Isolating the first name[/caption] At this point we’ve isolated the first name and the second name. We’ll now copy the contents of copy Column F to Column G and Column D to Column H. We’ll use Paste Values here, because we don’t want to copy the formulas, just the resulting values. 6) Select the range F2:F7. Press Control-C to copy the content, click into cell G2, then press Control-V to paste. At first, G2:G7 will display #VALUE! error because it has copied the formula and this is generating an error, as shown below: [caption id="attachment_3181" align="alignnone" width="227"]
Error after copy and paste[/caption] 7) Select the drop-down arrow on the smart tag (circled above) and select the Paste Values item (circled below) [caption id="attachment_3182" align="alignnone" width="273"]
Using Paste Values to fix the error[/caption] The first names will now appear in column G. While they look the same as the contents of F2:F5, they’re different as F2:F5 contain formulas whereas G2:G5 contains only text. [caption id="attachment_3171" align="alignnone" width="269"]
Paste Values completed correctly[/caption] 8) Repeat this process, copying the list of last names from cells D2:D7 to H2:H7, remembering to Paste Values This is what you’ll have: [caption id="attachment_3173" align="alignnone" width="1024"]
Paste Values completed for first and last name[/caption] 9) At this point, C through F, which were really only temporary work columns, aren’t needed any more. Also, Column B won’t be needed either. Delete columns B through The result is this: [caption id="attachment_3174" align="alignnone" width="560"]
The final result[/caption] And it’s done! If you need help with any Excel Issues you might have, let us know at firstname.lastname@example.org or call us on 1300 730 922. Can we help with your Excel on-site training requirements? Call us for information and pricing. We have a large client base Australia wide, and we’d be pleased to show you how we can increase your team’s Excel productivity. Note: we try and break down our examples into easy-to-follow steps. This may not be the most efficient way to solve the problem, but we think it’s easier to understand. And once you understand the parts of the solution, you can then put the solution together in a way that'll work for you.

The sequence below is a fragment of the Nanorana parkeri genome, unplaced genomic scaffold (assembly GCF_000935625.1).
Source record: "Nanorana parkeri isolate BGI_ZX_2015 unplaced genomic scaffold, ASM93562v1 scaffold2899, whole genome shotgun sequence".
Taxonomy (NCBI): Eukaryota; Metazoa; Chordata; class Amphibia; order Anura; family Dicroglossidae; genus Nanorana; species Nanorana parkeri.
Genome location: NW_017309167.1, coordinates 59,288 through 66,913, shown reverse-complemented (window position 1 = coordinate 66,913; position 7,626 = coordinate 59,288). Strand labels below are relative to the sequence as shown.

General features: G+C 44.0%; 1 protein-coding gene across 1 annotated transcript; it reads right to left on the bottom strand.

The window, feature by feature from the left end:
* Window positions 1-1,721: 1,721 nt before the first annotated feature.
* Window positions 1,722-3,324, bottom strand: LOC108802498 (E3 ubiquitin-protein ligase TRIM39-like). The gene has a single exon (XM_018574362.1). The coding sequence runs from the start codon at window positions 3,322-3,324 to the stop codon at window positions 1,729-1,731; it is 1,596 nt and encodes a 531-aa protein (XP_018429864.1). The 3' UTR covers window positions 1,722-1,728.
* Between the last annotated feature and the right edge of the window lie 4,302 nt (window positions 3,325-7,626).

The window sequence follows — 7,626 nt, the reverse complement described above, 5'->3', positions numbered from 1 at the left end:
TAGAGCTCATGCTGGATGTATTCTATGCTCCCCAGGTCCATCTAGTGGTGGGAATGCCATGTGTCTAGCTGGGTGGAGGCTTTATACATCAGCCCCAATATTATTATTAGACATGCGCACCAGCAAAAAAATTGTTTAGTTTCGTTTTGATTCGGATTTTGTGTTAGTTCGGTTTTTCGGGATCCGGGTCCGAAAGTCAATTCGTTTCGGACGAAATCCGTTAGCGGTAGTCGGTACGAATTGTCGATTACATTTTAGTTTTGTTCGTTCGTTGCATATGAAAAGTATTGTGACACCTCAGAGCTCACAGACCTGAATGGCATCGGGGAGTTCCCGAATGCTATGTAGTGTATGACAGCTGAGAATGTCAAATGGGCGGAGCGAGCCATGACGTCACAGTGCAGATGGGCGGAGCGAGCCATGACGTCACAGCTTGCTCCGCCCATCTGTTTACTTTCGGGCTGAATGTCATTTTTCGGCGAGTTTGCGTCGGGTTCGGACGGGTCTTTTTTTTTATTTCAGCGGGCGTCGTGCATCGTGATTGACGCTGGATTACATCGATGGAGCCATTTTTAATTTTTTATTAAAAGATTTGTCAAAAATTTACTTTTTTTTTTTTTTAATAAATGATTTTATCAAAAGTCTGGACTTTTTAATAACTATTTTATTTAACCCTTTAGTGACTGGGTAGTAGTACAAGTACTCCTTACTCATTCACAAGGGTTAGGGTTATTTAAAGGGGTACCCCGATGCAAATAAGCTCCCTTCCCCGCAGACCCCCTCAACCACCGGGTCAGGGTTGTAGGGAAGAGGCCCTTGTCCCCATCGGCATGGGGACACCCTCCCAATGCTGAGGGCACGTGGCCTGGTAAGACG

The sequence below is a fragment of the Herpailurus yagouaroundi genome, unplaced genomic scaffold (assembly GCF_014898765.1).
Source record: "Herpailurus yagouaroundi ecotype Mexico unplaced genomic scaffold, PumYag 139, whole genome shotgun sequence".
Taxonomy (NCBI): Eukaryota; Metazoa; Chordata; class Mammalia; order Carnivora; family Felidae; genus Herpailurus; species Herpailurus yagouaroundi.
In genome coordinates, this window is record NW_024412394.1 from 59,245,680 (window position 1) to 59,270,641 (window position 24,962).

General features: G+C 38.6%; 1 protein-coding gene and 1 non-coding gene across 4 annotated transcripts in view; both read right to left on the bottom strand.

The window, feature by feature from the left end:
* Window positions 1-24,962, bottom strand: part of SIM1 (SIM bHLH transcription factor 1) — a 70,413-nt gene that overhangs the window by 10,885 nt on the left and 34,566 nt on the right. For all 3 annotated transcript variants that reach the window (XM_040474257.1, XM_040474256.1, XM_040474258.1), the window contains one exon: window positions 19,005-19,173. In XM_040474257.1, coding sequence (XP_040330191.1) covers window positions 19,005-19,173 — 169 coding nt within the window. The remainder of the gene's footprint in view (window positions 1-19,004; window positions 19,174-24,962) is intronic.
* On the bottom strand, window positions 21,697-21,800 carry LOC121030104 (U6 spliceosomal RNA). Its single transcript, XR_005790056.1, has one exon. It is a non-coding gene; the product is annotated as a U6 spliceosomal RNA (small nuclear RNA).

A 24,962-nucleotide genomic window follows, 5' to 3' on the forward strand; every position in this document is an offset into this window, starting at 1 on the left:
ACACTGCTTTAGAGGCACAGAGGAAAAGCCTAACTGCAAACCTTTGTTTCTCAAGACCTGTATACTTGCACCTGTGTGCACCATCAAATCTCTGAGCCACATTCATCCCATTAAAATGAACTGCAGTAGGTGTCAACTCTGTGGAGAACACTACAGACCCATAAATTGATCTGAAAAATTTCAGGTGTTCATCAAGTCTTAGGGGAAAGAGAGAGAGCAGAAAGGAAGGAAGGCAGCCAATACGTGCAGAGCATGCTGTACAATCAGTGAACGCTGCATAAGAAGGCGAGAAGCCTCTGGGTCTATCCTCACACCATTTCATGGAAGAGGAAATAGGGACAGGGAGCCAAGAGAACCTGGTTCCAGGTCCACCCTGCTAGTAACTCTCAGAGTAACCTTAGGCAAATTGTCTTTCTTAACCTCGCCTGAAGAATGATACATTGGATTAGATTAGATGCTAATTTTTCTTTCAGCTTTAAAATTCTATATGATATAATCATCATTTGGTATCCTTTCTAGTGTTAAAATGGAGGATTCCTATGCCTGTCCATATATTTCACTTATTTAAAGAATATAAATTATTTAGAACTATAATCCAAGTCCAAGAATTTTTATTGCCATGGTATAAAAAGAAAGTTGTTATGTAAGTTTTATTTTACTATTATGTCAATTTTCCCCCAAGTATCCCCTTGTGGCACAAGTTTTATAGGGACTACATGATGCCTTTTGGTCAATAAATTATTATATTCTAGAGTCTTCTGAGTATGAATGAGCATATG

The electronic spreadsheet has been in existence since 1978, but it was 1982 that Microsoft became involved. The first major leap occurred in 1978 when VisiCalc was created by Dan Bricklin, a student at Harvard Business School. It was basic software, capable of producing a spreadsheet of only 5 columns by 20 rows.
As Microsoft Excel has grown from its early versions, large numbers of functions have been added with each successive version. By the 2003 version of Excel, there were so many additional tools that the number of toolbars needed to hold them had started to become unworkable.
In our short Microsoft Excel tutorial below you'll learn how to quickly add frequently used icons to the quick access toolbar. It's a great time saver; by placing your high-usage icons in this always-visible area, you'll no longer have to hunt through ribbon tabs to find the tools you need.